Chances are, unless you work in education or other children’s issues, you haven’t heard of Colorado’s 34 Early Childhood Councils.
Chances are much better that you’ve seen the positive impact of their work — directly or indirectly — across our state.
Here in Summit County, our Early Childhood Council has driven community-wide support for initiatives that make our community a better place to raise a family, grow a business, and build a career.
I have been a member of the Summit County Early Childhood Council — Early Childhood Options — since 2000. Working in broad partnership with county and town governments, the school district, ski resorts, local businesses, and families, Early Childhood Options has served as the lynchpin for community wide engagement that has resulted in significantly increased public investment in early childhood programs.
Early Childhood Councils have been a constant driver for improving conditions for children and families. In Summit County, the council’s collaborative efforts have led taxpayers to approve multiple ballot measures aimed at supporting young children. Since 2005, voters have supported The Right Start project, a local property tax to fund early care and learning. The funding helps to ensure that Summit County working families have safe, quality care for their children; helps to attract and retain quality early childhood teachers; and provides parents with support to build strong relationships that prepare children for success.
Specifically, Right Start provides health coverage for 140 of Summit County’s child care providers. Offering greater benefits supports teacher retention and limits turnover, which is key given the perennial challenge of attracting and retaining a skilled early childhood workforce. Most recently, Summit County voters passed a measure to support universal preschool with a sliding scale — thanks in large part to the hard work of our local Early Childhood Council.
Early Childhood Councils are charged with supporting services for young children, birth through age five, and their families by coordinating an effective early childhood system in their communities. That’s a critical and unique job.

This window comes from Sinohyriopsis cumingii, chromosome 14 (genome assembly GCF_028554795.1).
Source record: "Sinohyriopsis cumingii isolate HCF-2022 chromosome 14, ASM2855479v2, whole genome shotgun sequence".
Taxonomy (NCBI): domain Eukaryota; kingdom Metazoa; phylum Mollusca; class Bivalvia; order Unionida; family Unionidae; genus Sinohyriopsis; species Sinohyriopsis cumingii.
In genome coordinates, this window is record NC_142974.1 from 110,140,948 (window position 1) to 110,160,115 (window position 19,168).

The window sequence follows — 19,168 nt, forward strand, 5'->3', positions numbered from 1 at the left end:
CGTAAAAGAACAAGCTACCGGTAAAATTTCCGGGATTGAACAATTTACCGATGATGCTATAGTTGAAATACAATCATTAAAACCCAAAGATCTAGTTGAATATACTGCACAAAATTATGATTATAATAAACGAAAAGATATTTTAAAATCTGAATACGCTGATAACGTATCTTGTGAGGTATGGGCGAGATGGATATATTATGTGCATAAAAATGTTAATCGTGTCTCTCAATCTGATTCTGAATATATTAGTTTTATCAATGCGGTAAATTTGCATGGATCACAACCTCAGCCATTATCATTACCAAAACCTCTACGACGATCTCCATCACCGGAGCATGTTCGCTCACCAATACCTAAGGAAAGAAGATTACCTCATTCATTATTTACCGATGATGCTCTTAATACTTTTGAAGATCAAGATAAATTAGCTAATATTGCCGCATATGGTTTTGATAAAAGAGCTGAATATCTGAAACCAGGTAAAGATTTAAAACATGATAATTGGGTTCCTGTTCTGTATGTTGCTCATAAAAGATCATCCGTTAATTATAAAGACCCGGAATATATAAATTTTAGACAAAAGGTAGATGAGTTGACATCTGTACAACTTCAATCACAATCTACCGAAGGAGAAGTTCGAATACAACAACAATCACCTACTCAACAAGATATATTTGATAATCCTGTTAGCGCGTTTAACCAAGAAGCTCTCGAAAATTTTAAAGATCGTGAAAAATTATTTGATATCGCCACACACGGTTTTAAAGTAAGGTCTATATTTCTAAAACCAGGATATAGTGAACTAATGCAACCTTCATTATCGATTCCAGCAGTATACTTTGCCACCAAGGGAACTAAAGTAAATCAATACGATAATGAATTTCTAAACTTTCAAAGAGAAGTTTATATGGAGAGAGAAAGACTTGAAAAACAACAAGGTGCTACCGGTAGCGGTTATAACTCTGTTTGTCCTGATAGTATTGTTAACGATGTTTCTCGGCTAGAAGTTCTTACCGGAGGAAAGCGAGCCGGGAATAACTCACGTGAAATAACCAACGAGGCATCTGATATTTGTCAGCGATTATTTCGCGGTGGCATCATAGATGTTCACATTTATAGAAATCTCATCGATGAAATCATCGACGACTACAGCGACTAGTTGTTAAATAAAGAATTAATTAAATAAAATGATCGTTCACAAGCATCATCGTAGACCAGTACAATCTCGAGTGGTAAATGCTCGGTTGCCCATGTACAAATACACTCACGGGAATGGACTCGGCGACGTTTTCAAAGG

In the K-12 system, school districts play this role. But for children in the first five years there is a complex network of services encompassing five state agencies and hundreds of local organizations.
The result too often is a fragmented experience that frustrates families who need support.
Councils aren’t usually the ones providing services directly to families, but they create the connections between service providers that produce a more coordinated network that families can better navigate.
The Buell Foundation has released a new report, "Boots on the Ground: Advancing the Shared Vision for Colorado’s Children," that traces the important history and profound impact of the state’s 34 Early Childhood Councils.
The work of Early Childhood Councils has never been more important than it is right now, and the stakes could not be higher for Colorado kids, their families and our entire state.
Decades of research conclusively proves that children’s early development and readiness for kindergarten can predict that child’s lifelong success and wellbeing.
Over decades — and across political changes and varying economic conditions — Colorado has maintained a commitment to advancing a shared vision for the youngest Coloradans. Early Childhood Councils are a driving force in local communities to implement shared strategies that help to ensure Colorado children are healthy, valued and thriving.
Yet the gains Colorado has made to support children and families in the first five years are now in jeopardy, as the pandemic and resulting economic distress threaten this progress.
State and local budget cuts, as well as child care program closures, are placing pressure on the early childhood system. Early Childhood Councils are in a singular position to bring all the community’s stakeholders together to ensure that vital programs, services and systems remain intact — even in the midst of this crisis.
The network of providers and support for families has been damaged by the pandemic, and unless we work together, gaping holes in the safety net could result, which would leave children and families at higher risk of significant negative impacts.
The closures of schools, preschools and child care programs have likely resulted in learning loss for children, particularly those who were at higher risk for academic failure before the pandemic. What’s more, instability and anxiety at home may have increased, leading to toxic stress, which can have long term impacts on a young child’s learning and mental health.
We can’t magically end the pandemic, accelerate the economic recovery, and give back months of lost learning and development for young kids. But Early Childhood Councils can and should play an important part in rebuilding — and enhancing — Colorado’s system of support for families.
I have been part of the solution in Summit County by joining forces with our local Early Childhood Council — and you can do the same in your community. Learn more about Early Childhood Councils and find your local Council at https://ecclacolorado.org.
Thomas Davidson is a Summit County commissioner.